It might also be smart to make sure you have an ocean view (so you can see the horizon) or even a balcony cabin, allowing you to get fresh air. If you find yourself feeling a bit queasy and have an interior or oceanview cabin, head to an outside deck so you can both view the horizon and get fresh air. You’d be amazed how quickly that helps!
Overall though, being on a cruise ship is not like being on a small boat that rocks easily with the waves. I can attest to the fact that many people if they’re inside and not out on the open decks during sail away, can’t even tell that the ship has already left the dock and is now moving. That’s how little many cruise ships rock on a normal day at sea.
RELATED: 5 Ways to Prevent Seasickness
Fear #4: The ship might run into a severe storm.
The short answer? Yes, it could… and it does happen on occasion. But there is a whole team of people, both on board and on land, who work hard to make sure that if at all possible, the ship steers clear of bad weather.
That’s not to say that you won’t occasionally have a rain-filled sea day (or worse, have your planned shore excursions turn into a soggy mess thanks to a weather system). Just like on land, weather can sometimes catch we mere mortals off guard. But with the advanced tracking systems put in place by the cruise lines, there’s little chance of your ship running into severe weather.
Remember, the cruise line has as much interest in avoiding bad weather as the passengers do. After all, they want guests to be happy and the ship to sail in the safest conditions possible!
Fear #5: I’m afraid I’ll somehow fall overboard.
I’ll admit that before I took my first cruise, this was something I had a bit of apprehension about. I’ve never been prone to motion sickness, and at that point, I knew enough about modern cruise ships to know that I wouldn’t feel trapped. But I did wonder about those stories you hear of people going overboard, never to be seen again.
Since then, I’ve come to realize that people don’t simply “fall” overboard. They don’t trip while walking on the promenade deck and — whoops! — wind up falling over the chest-high walls and railings designed to prevent exactly that from happening.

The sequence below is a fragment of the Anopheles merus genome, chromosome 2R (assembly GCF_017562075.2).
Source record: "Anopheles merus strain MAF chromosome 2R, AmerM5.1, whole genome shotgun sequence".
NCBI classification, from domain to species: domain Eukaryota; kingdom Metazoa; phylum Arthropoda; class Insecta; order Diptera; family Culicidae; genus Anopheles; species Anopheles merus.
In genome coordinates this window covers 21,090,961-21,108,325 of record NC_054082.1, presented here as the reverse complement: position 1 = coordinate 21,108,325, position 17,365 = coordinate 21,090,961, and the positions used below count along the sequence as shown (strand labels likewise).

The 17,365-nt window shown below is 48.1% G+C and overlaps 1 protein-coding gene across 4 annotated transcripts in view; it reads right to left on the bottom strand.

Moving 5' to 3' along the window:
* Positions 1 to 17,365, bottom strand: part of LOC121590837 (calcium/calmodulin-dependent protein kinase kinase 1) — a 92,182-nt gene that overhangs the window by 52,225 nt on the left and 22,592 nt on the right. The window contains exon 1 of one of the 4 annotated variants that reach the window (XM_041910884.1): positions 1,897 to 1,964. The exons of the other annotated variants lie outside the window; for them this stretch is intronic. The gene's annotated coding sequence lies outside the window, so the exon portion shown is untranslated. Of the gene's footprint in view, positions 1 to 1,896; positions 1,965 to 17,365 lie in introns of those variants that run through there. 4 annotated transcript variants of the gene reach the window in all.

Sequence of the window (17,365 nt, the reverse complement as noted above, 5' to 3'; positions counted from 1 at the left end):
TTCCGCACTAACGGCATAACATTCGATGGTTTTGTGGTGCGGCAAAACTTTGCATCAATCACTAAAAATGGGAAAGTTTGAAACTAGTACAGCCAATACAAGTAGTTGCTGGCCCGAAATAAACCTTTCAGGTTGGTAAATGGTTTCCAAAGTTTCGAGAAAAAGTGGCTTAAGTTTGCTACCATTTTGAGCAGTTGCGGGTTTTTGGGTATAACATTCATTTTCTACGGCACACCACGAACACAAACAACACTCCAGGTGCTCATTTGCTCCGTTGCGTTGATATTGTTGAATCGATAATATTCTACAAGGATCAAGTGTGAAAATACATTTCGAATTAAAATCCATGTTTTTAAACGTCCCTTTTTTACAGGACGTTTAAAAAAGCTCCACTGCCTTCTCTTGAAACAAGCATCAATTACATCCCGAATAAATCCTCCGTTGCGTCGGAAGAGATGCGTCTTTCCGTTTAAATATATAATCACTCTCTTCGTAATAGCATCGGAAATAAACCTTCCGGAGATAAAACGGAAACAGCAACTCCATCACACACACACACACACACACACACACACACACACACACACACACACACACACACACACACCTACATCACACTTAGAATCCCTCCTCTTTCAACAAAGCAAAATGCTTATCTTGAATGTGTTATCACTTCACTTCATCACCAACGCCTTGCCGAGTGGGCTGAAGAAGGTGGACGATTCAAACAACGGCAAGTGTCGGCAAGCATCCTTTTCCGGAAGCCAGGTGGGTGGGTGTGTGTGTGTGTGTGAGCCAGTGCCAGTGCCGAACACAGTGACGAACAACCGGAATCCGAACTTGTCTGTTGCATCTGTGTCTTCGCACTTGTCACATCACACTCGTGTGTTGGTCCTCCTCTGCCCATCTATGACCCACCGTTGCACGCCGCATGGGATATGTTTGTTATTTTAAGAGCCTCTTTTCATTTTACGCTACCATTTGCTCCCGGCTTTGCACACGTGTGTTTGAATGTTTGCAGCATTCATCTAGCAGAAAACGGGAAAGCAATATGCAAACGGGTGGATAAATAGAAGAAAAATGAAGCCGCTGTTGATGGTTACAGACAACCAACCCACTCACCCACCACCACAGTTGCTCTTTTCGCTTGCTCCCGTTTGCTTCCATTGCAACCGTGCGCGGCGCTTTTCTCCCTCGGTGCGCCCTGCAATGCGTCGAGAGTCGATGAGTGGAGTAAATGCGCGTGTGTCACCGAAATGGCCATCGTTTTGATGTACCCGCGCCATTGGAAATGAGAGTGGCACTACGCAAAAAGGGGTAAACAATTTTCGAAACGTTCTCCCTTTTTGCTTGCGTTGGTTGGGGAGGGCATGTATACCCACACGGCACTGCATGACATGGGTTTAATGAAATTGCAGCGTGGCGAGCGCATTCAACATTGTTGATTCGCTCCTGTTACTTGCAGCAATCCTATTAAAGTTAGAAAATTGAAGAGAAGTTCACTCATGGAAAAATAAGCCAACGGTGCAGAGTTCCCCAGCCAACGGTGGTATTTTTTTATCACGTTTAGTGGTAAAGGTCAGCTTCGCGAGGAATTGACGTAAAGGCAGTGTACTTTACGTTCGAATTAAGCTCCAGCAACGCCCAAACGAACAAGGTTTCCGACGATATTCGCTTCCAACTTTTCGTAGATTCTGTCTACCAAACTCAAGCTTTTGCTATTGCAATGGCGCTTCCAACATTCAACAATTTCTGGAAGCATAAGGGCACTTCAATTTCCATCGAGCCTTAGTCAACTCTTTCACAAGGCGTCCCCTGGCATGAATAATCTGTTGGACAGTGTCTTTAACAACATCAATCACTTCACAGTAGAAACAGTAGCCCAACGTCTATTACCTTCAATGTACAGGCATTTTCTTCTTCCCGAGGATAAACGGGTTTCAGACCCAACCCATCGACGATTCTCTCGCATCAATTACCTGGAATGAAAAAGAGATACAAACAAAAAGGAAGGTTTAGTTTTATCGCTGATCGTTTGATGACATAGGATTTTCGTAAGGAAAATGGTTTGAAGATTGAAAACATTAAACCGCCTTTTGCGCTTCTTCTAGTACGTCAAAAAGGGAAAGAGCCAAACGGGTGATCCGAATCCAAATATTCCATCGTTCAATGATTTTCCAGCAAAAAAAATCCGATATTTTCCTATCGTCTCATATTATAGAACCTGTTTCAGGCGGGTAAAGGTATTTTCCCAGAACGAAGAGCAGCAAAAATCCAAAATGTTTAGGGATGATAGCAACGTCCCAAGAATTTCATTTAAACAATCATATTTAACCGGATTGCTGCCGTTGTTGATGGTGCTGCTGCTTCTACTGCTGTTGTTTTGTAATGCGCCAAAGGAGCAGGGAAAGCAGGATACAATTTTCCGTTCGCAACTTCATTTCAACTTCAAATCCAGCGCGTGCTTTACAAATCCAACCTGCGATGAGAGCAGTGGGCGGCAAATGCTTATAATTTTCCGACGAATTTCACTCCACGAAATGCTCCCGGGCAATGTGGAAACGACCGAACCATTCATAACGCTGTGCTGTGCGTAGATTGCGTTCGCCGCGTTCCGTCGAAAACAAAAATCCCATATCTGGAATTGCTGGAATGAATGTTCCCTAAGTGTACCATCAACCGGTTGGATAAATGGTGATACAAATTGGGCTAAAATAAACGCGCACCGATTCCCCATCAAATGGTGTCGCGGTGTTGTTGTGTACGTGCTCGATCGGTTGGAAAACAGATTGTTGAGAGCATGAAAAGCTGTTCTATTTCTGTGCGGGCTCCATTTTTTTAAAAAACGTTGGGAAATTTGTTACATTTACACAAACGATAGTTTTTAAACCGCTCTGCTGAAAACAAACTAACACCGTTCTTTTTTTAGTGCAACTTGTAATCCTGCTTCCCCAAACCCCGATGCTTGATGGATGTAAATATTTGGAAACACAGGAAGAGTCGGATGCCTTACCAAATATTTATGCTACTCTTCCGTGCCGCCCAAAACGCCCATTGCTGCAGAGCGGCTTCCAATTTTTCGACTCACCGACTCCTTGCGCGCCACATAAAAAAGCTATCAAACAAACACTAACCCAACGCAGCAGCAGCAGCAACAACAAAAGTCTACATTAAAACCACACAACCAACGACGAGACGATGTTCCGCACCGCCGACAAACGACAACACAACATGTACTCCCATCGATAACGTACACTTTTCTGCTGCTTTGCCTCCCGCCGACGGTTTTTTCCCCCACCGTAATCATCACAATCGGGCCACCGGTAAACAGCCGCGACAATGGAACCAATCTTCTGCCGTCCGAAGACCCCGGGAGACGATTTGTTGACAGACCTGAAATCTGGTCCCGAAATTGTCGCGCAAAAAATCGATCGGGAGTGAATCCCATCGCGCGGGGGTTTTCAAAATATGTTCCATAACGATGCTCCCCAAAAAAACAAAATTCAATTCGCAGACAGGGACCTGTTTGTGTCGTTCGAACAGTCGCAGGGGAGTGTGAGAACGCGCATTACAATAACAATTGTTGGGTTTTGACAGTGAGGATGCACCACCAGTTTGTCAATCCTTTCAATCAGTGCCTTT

Instead, nearly every situation in which you hear about a person going overboard involves someone doing something they shouldn’t have been. Maybe they decided to climb up on the railing to pose for a picture. Maybe they were intoxicated and engaging in bad behavior. And yes, sometimes, people jump overboard intentionally.
If you keep your wits about you, follow the rules, and use common sense, you don’t need to worry about falling off the ship.
Fear #6: I could get sick.
Sicknesses are unfortunately a part of life, and boarding a cruise ship will not make everyone on board suddenly immune to them — as we all know now more than ever before.
The fact of the matter is, you could get COVID, norovirus, pinkeye, or any number of infections on a cruise ship, just as you can at your office, church, or favorite restaurant. The wonderful thing is that following the global pandemic, cruise ships are more equipped to handle health issues than they ever were previously.
From pushing 100 percent fresh air throughout the ship and using medical-grade filtration systems to increased onboard sanitization, cruise ships are up-to-date with lots of technology and procedures in place to keep their passengers healthy.
If you do need to go to the infirmary, ships have updated medical facilities and tools to assist with a wide variety of issues that their guests or crew might have.
To help stay healthy in preparation for and during your cruise, incorporate simple habits into your routine to boost your immune system. This may include taking your vitamins; eating mostly veggies, meats, and fruits; and getting regular exercise.